• Feature

The Growth of Gayle Uyagaqi Kabloona in 5 Artworks

Apr 03, 2023
by IAQ

Over the course of a few very intense years, 2023 Kenojuak Ashevak Memorial Award longlister Gayle Uyagaqi Kabloona has grown her practice from knitting and crocheting to ceramics, prints, posters for projects at the National Arts Centre, and textile works that grace the walls of Art Gallery of Guelph.

Still astonished by recent partnerships with brand heavyweights like Canada Goose, Google Pixel and Canada Post, Kabloona continues to bring traditional Inuit stories and the visual language of her grandmother, Victoria Mamnguqsualuk (1930–2016), and great grandmother, Jessie Oonark OC, RCA, (1906–1985), to bear on ever-growing projects. 

Here, IAQ Associate Editor Jessica MacDonald hears from Kabloona on five works that illustrate her narrative-driven approaches in multiple media.


Gayle Uyagaqi Kabloona
Irngusiit (2021) Ceramic 15.2 x 10.2 x 10.2 cm each
© the artist


These Irngusiit mugs are one of Kabloona’s early hits: hand-built clay mugs with faces inspired by Luke Angulhadluq (1895–1982). Kabloona had been making wheel-thrown vessels previously, but it was a messy process and while setting up her new studio she decided to try hand-building. “I loved it,” she says. “Hand-building took out all the things I didn’t like from the wheel.”

Introduced to Angulhadluq’s work early in her career, Kabloona quickly became fascinated with his masculine faces. “I had seen female faces, because my grandma and my great grandmother both depicted a lot of women, but I had never seen a male face represented that simply,” she says. “I became obsessed with the little tiny goatees and the noses that meld into the mustache that meld into the mouth.”

These faces have become a recurring motif in Kabloona’s work ever since she was outbid on one of Angulhadluq’s pieces at auction and decided to make something similar for herself. She has now created dozens of these mugs, and there are more to come—”a lot of people want them, so I’m actually working on some right now,” she says.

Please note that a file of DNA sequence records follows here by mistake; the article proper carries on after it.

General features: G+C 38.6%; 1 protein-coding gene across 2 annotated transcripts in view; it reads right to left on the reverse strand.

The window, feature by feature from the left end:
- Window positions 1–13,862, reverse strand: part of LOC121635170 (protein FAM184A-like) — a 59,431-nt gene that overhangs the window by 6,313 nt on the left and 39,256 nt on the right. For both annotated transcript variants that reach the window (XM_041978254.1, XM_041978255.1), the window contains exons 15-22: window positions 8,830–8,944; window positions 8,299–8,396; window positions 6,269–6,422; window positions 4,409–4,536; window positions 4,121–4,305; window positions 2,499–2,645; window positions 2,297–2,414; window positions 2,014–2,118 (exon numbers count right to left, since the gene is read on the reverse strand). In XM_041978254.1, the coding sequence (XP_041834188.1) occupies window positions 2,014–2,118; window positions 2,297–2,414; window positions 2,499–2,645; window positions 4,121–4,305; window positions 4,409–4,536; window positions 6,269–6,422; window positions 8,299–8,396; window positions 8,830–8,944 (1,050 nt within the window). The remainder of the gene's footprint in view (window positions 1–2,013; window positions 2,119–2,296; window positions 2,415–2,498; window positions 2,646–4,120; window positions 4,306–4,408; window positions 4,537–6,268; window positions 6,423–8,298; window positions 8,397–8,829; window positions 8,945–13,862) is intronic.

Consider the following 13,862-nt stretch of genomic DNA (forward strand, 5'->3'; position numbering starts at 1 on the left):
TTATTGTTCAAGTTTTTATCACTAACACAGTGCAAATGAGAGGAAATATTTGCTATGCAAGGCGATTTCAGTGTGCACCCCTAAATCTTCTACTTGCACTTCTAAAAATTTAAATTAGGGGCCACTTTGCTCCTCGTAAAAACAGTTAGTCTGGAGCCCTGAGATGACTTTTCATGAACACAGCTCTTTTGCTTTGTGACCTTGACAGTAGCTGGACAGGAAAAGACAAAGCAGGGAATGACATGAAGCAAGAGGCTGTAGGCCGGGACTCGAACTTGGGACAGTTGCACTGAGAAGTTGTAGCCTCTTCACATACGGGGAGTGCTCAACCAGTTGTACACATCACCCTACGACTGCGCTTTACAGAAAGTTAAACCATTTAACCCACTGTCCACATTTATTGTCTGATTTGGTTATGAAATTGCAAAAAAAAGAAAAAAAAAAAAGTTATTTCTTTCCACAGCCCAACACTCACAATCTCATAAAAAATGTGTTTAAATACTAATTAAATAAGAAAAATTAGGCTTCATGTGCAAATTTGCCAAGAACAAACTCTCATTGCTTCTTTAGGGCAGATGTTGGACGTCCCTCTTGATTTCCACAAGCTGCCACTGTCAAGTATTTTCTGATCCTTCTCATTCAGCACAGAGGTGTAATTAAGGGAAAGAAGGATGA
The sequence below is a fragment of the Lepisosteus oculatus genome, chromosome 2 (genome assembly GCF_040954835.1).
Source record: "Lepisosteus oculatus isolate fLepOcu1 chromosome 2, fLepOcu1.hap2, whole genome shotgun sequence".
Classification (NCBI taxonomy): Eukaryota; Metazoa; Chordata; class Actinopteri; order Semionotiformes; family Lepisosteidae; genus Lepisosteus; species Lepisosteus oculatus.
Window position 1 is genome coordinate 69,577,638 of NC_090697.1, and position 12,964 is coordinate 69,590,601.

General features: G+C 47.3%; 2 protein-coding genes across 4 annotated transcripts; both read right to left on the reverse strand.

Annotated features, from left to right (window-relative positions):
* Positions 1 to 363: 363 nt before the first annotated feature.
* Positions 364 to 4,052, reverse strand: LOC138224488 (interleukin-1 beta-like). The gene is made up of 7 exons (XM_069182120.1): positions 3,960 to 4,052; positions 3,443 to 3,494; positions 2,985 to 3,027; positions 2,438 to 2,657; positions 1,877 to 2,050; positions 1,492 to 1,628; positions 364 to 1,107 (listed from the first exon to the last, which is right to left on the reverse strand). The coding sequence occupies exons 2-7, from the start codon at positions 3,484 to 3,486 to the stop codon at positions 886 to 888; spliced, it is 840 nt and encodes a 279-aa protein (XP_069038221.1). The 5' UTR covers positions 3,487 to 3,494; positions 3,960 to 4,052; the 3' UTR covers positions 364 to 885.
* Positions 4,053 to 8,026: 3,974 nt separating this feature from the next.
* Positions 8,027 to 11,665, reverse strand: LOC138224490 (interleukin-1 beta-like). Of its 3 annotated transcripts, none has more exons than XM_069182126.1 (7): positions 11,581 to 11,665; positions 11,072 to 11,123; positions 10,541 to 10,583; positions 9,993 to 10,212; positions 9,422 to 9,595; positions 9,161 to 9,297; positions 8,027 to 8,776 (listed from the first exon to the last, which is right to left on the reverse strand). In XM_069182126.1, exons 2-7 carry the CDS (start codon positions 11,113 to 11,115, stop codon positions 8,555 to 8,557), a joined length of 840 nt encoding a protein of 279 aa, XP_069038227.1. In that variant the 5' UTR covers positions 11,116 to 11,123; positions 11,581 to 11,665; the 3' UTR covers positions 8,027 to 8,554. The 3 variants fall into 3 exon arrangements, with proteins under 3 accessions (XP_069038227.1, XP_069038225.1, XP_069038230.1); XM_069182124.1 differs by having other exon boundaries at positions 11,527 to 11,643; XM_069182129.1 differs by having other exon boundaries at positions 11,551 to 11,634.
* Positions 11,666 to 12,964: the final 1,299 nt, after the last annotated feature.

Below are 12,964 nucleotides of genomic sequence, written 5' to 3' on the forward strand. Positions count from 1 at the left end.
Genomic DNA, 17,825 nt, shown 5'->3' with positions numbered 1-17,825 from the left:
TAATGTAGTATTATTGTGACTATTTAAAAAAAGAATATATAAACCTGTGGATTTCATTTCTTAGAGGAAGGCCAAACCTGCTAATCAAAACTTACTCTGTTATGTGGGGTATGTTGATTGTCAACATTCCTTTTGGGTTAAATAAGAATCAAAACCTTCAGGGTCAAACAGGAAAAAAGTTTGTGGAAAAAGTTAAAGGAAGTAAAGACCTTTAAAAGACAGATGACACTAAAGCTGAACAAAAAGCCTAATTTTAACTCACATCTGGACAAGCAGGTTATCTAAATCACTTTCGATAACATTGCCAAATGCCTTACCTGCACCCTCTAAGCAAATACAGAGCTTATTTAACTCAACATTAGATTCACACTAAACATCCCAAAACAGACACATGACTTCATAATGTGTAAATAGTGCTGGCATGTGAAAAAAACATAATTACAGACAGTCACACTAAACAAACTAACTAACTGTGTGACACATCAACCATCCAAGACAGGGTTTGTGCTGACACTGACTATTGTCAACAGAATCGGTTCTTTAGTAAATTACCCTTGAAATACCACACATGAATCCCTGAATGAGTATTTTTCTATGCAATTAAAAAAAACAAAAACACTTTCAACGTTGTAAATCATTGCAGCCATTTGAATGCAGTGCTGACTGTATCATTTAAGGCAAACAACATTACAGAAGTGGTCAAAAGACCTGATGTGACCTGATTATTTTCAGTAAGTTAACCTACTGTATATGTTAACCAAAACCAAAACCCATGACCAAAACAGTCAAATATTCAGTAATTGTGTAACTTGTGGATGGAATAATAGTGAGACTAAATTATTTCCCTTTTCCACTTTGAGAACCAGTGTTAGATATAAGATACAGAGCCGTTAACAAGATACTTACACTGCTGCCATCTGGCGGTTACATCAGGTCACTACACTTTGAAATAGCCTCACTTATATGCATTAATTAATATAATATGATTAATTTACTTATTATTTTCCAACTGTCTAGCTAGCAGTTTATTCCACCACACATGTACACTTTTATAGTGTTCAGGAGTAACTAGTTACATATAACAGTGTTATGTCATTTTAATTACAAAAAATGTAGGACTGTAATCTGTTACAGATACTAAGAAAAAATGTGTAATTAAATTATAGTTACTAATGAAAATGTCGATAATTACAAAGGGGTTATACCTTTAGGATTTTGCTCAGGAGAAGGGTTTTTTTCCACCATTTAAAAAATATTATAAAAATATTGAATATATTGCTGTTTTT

Gayle Uyagaqi Kabloona
Malina (2021) Ink and paper 48.3 x 66 cm
© the artist


This work was created as part of a sustained dialogue with the work of Kabloona’s grandmother, Victoria Mamnguqlsuak. While writing a story for Inuit Art Quarterly recasting the gendered violence in traditional legends from a modern, feminist perspective, Kabloona created Malina in response to her grandmother’s print Sisters, Going Up (2001), which she detailed in her article.

Applying a feminist lens to traditional stories has become a major theme throughout Kabloona’s work. “I have seen the trend in these stories of violence against women and want to bring attention to it,” she says, adding that she didn’t realize the violent nature of the narratives she was taught until she became an adult. 

Malina is based on the legend of the sun and the moon, but Kabloona says the picture is a different way to think about that legend. “It’s Malina waking up early, lighting the qulliq and bringing light and warmth, and in that way she is the sun,” she says. Outside of the original article, however, this piece is rarely seen: the only prints made belong to Kabloona and Panniqtuuq (Pangnirtung), NU, performer and musician Avery Keenainak, on whose face Kabloona based Malina. 


Gayle Uyagaqi Kabloona
Turbot Sedna (2022) Ink, gouache and paper 66 x 48.3 cm
© the artist

Turbot Sedna

Turbot Sedna was created during Kabloona’s time as an artist in residence on the HMS Protector, a British naval icebreaker on its first trip to Canada, and is one of the three artworks commissioned for the trip that will be on display at the British High Commission in Ottawa. “Trying to figure out what I could do to make Inuit art for the biggest colonial power in the world was a little mind-boggling at first,” admits Kabloona, but she ultimately found inspiration from the stories of the ship’s sailors.